NORTH Korea has fired an intercontinental ballistic missile that has sufficient range to reach the US, officials say.
US Air Bases in Japan urged personnel to take cover before the missile landed just 200km off Japan’s coast.
According to South Korean and Japanese estimates, the North Korean missile flew about 6,000-6,100 km at a maximum altitude of 1,000km and at a maximum speed of Mach 22 (almost 17,000mph).
Japanese Defense Minister Yasukazu Hamada told reporters the altitude suggests the missile was launched on a high angle.
He said depending on the weight of a warhead to be placed on the missile, the weapon has a range exceeding 15,000km, in which case it could cover the entire mainland US.
It is thought Kim Jong-un’s developmental ICBM Hwasong-17 may have been tested – with its huge size suggesting it is designed to carry multiple nuclear warheads.
The US quickly slammed the blast and vowed to take all necessary measures to guarantee the safety of its mainland and allies South Korea and Japan.
The launch comes a day after a smaller missile launch by the North and its warning of “fiercer military responses” to the US boosting its regional security presence.
US Vice President Kamala Harris will meet leaders of Japan, Corea del Sur, Canadá, Australia and New Zealand on the sidelines of the Asia-Pacific Economic Cooperation (APEC) summit on Friday to discuss the launch, a White House official said.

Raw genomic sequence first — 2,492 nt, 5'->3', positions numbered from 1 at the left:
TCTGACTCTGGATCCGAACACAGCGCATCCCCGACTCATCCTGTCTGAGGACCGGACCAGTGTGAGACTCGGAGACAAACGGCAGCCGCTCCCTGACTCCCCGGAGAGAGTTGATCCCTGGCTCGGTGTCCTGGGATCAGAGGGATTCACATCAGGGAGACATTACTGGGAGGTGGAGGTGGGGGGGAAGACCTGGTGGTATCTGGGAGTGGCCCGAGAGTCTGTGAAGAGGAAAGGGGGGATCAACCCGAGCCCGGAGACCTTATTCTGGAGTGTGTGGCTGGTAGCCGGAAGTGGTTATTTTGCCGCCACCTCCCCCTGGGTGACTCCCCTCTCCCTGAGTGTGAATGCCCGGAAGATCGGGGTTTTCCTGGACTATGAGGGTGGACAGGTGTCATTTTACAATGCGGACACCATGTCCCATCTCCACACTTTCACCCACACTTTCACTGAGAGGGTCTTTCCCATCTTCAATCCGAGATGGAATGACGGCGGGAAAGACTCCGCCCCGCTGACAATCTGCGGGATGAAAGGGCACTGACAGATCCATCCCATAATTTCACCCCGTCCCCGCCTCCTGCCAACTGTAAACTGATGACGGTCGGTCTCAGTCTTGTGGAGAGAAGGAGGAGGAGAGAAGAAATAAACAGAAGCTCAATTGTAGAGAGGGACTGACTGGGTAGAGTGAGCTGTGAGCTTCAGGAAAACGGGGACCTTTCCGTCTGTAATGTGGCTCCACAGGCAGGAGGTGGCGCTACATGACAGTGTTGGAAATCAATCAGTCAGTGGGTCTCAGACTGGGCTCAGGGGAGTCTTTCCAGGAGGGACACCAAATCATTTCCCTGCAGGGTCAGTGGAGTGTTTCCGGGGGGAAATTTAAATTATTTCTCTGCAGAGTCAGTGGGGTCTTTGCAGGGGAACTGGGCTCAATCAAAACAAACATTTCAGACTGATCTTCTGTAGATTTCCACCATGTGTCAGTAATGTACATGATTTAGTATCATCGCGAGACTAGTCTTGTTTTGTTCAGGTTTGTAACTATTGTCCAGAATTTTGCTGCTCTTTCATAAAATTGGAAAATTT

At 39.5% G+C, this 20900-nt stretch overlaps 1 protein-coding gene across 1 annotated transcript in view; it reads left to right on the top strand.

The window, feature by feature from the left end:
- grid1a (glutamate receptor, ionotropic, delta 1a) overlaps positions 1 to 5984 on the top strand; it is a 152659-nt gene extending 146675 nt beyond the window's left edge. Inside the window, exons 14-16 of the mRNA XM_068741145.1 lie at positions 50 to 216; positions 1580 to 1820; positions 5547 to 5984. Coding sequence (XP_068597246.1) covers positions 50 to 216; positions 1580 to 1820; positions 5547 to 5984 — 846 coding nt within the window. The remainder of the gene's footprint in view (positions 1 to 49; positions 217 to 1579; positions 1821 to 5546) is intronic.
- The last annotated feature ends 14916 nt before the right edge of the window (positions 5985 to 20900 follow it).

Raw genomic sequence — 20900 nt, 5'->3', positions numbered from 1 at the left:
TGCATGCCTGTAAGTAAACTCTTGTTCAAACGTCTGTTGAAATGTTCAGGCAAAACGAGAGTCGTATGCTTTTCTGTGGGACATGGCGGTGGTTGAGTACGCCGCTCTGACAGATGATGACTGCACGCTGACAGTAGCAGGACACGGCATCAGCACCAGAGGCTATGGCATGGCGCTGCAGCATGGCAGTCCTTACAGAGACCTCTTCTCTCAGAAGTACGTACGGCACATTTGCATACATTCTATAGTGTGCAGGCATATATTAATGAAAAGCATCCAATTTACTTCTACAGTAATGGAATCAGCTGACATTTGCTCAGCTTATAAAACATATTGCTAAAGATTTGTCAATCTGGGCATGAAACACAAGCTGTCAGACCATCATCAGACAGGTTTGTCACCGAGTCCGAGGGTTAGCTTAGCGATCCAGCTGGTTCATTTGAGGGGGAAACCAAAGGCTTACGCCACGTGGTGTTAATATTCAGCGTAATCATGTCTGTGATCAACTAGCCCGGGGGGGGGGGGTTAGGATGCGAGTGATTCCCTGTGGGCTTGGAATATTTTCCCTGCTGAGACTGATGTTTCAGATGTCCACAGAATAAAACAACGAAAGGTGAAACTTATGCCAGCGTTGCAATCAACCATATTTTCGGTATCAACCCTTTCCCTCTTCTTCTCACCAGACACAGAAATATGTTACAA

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Harris is in Thailand for the APEC summit, amid heightened geopolitical tensions over the war in Ukraine and other flashpoints such as Taiwan and the Korean peninsula.
Friday’s launch adds to a record-breaking year for North Korea’s missile programme, after it resumed testing ICBMs for the first time since 2017 and broke its self-imposed moratorium on long-range launches as denuclearisation talks stalled.
South Korea’s Joint Chiefs of Staff said it detected the ICBM launch from North Koreas capital region around 10.15am.
They said the weapon flew toward the Norths eastern coast across the country. Japan said the ICBM appeared to have flown on a high trajectory and landed west of Hokkaido.
Misawa Air base, which hosts both Japanese and US troops, briefly issued an order to seek cover, according to a post on the base’s Facebook page.
US National Security Council spokesman Adrienne Watson said the launch “needlessly raises tensions and risks destabilising regional security while showing the North’s prioritising of unlawful weapons programmes over the well-being of it people”.
He said President Joe Biden was briefed over the launch.
Watson added: “Pyongyang must immediately cease its destabilizing actions and instead choose diplomatic engagement.”
“The United States will take all necessary measures to ensure the security of the American homeland and Republic of Korea and Japanese allies.”
Hamada, the Japanese defence minister, called the launch a “reckless act that threatens Japan as well as the region and the international community”.
South Korea’s Joint Chiefs of Staff called the launch a “grave provocation and serious threat to undermine international and regional peace and security”.
It said South Korea maintains readiness to make an overwhelming response to any North Korean provocation amid close coordination with the United States.
North Korea has conducted a record number of missile launches this year, incluso 23 missiles of various types in a single day on November 2.